Asst. Curate’s letter: September

“Say, Pooh, why aren’t you busy?” I said.

“Because it’s a nice day,” said Pooh.

“Yes, but—-”

“Why ruin it?” he said.

“But you could be doing something Important,” I said.

“I am,” said Pooh.

“Oh? Doing What?”

“Listening,” he said.

“Listening to what?”

‘To the birds. And that squirrel over there.”

“What are they saying?” I asked.

“That it’s a nice day,” said Pooh.

“But you know that already,” I said.

“Yes, but it’s always good to hear that somebody else thinks so, too,” he replied.

  • From Winnie the Pooh by A.A.Milne.

The opportunity to take time out from the stress of life. I find so much insight in the stories of Winnie the Pooh. However, the stories were written from a contemplative viewpoint of the world, trying to conjure up the imagination of a little boy and his bear. Of course, the real story behind Winnie the Pooh was also incredibly sad as the demands of thousands of fans placed pressure on the family to whom Winnie the Pooh belonged. However, Winnie the Pooh has remained a firm favourite of many people and it’s not hard to see why. I wonder when you last took the opportunity to listen. I wonder how many of you saw that opportunity as doing something important? 

I would like to share three short stories where listening was paramount to the outcome of what was taking place. The first of these was in the listening we were invited to do as part of the recent family service at St John’s. Held in the grounds of St John’s, the service took the form of a teddy bears’ picnic, with rugs spread out and camping chairs for those who felt the ground might be a tad far away. We had well known songs, home baked snacks and juice and activities that involved crayons and chalks and trees and pavements. We shared lots of stories too. The adults and children listened, and we all took part in the activities. It was clear that by the end of the service the three eldest children had become friends, communicating well with one another and listening to each other’s needs. The adults too, were allowed to find their inner child and take part as much as they wanted to. Listening and taking part together helps us to grow as a community.

My second story that I wish to share took place on Sunday 18thAugust. I took part in the Black Saturday Memorial Service for the thirty-seven men who lost their lives in the storm of 1848, just off Wick. I was on a friend’s yacht as part of the flotilla that gathered outside the safety of Wick Harbour, where many of those men died. Listening to the service broadcast from the Isabella Fortuna, on a choppy sea, with an on-shore wind, trying to keep the yacht stationary, required a great deal of concentration. The service was broadcast not just to the other forty-six boats in the flotilla but also to those gathered on land around the harbour. This was the first time that a service of this kind had been attempted and the community support has been overwhelming. Listening to the people is key and requires concentration.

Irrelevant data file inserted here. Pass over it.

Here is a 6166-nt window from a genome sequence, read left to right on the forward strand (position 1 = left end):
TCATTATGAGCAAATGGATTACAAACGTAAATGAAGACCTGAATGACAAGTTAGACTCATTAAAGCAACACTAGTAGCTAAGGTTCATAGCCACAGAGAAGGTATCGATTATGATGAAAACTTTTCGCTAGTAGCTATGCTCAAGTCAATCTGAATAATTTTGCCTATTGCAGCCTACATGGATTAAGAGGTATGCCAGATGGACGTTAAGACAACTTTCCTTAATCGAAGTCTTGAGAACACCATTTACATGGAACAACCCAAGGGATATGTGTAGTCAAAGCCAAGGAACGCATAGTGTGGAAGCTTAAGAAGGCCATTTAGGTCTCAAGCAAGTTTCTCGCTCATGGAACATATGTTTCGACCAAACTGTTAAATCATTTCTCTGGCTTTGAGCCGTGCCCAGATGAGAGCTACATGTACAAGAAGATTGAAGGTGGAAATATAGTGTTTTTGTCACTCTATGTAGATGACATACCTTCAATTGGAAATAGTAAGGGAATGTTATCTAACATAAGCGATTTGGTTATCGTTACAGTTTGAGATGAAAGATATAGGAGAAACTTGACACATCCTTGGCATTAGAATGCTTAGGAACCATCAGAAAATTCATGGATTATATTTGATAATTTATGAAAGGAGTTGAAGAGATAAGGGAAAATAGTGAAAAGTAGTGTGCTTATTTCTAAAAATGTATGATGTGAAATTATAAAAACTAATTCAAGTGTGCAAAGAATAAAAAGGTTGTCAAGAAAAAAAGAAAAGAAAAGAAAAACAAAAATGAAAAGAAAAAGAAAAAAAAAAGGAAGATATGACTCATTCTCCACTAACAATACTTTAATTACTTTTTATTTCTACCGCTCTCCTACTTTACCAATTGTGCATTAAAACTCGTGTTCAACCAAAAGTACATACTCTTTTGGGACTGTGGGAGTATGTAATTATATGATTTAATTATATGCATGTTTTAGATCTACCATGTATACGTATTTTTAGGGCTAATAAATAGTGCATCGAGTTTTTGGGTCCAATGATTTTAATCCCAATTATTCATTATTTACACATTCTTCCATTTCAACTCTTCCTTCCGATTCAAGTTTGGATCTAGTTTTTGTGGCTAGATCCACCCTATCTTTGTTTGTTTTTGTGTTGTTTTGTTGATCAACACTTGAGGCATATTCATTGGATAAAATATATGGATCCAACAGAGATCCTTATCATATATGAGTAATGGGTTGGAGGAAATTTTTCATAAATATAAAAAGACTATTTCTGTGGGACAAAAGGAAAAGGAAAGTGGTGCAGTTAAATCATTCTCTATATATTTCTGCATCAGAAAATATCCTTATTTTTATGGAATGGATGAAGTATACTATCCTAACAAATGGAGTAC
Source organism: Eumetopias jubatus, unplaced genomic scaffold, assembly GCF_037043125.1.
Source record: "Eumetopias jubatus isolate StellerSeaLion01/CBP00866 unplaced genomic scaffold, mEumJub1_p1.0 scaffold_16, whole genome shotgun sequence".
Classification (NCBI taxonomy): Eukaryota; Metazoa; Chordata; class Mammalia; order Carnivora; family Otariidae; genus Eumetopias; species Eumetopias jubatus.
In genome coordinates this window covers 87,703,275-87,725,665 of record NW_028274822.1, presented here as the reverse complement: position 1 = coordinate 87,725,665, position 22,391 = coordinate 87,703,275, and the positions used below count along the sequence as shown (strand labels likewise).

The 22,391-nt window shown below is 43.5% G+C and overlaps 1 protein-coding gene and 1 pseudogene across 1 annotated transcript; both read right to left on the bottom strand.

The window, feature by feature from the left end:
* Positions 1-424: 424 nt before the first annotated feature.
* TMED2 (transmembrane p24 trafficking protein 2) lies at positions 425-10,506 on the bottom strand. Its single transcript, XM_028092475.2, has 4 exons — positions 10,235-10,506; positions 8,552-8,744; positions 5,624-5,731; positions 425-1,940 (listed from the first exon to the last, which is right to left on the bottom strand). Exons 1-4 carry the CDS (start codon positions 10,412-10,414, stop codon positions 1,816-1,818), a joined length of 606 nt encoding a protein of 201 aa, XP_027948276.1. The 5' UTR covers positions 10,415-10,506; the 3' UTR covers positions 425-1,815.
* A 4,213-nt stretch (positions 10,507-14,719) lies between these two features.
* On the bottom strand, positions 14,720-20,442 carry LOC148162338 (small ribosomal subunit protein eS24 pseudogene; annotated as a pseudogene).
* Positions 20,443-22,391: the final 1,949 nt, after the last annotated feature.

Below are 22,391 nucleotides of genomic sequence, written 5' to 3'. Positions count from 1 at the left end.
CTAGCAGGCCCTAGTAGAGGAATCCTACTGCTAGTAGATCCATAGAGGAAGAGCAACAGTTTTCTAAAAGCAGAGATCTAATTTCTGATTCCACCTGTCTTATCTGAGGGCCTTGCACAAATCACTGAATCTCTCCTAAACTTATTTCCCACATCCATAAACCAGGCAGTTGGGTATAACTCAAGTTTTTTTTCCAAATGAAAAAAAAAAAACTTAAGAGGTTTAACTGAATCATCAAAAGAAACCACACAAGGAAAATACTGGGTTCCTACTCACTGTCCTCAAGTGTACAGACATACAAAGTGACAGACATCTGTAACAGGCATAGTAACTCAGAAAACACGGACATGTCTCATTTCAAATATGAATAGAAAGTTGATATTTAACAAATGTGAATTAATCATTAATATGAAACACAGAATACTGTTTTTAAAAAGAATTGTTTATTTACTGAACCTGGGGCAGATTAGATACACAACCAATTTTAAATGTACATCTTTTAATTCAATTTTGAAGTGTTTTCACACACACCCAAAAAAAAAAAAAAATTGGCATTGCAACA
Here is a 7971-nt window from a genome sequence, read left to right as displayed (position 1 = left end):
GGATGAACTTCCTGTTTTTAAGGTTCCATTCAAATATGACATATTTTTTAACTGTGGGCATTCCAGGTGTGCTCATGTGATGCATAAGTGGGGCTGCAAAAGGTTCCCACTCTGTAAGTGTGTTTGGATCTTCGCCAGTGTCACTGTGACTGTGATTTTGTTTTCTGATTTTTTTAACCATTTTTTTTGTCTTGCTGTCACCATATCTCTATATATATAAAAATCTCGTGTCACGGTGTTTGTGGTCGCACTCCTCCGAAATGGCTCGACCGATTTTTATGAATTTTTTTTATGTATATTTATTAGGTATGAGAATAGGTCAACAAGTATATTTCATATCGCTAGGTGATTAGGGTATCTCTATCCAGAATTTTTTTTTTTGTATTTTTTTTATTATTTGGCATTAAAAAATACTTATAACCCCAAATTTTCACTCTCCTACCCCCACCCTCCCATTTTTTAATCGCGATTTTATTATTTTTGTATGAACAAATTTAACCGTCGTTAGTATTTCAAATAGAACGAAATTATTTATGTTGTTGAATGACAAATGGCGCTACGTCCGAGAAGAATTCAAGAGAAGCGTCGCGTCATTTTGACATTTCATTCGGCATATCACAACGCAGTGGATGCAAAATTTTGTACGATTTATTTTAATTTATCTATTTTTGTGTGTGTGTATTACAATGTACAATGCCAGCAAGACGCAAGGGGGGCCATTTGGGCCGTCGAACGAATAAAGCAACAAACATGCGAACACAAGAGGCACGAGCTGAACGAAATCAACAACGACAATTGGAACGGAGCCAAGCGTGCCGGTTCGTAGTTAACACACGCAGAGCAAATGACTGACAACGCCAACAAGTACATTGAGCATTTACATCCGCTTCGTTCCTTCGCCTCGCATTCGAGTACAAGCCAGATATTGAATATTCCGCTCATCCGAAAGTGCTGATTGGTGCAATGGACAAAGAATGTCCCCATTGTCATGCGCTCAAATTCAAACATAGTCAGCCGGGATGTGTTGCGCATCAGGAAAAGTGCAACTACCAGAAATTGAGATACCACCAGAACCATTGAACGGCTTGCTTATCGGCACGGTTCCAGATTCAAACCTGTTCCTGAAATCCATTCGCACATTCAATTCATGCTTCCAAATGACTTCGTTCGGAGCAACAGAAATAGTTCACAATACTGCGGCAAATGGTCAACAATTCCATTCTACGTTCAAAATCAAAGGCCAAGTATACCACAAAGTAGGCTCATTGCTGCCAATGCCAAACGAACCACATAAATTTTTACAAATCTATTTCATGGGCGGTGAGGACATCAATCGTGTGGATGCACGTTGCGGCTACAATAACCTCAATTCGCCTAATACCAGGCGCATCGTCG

My last story is part of an ongoing story. One where listening and discerning the move of God in our communities is current, and it brings me back to Winnie the Pooh. Where something important is happening, but not by being busy. I wonder how many of us miss the opportunity to sit and listen because we think we have to be busy. We have to be doing things. Things are needing to be done, therefore we ought to get on and do them. There is always something more important. But what if we’re missing a vital part of our spiritual journey of who we are in God if we don’t take the wisdom offered here and listen?

My journey as an ordained clergy person has not reached a year yet and I am poignantly reminded that our spiritual needs depend very much on our active discipline to stop being so busy. Many people see this as mindfulness. Being mindful of the stress that can be caused by doing too much rather than taking time to slow down, and spending time with God. This is not just my story. This story belongs to each of you, too. Listening to God requires active discipline.

Take time to listen to God, and the birds, and that squirrel over there. You’ll be doing something very important and you’ll thank yourself in years to come that you took time out from doing things that seemed important, but actually were not that important after all.

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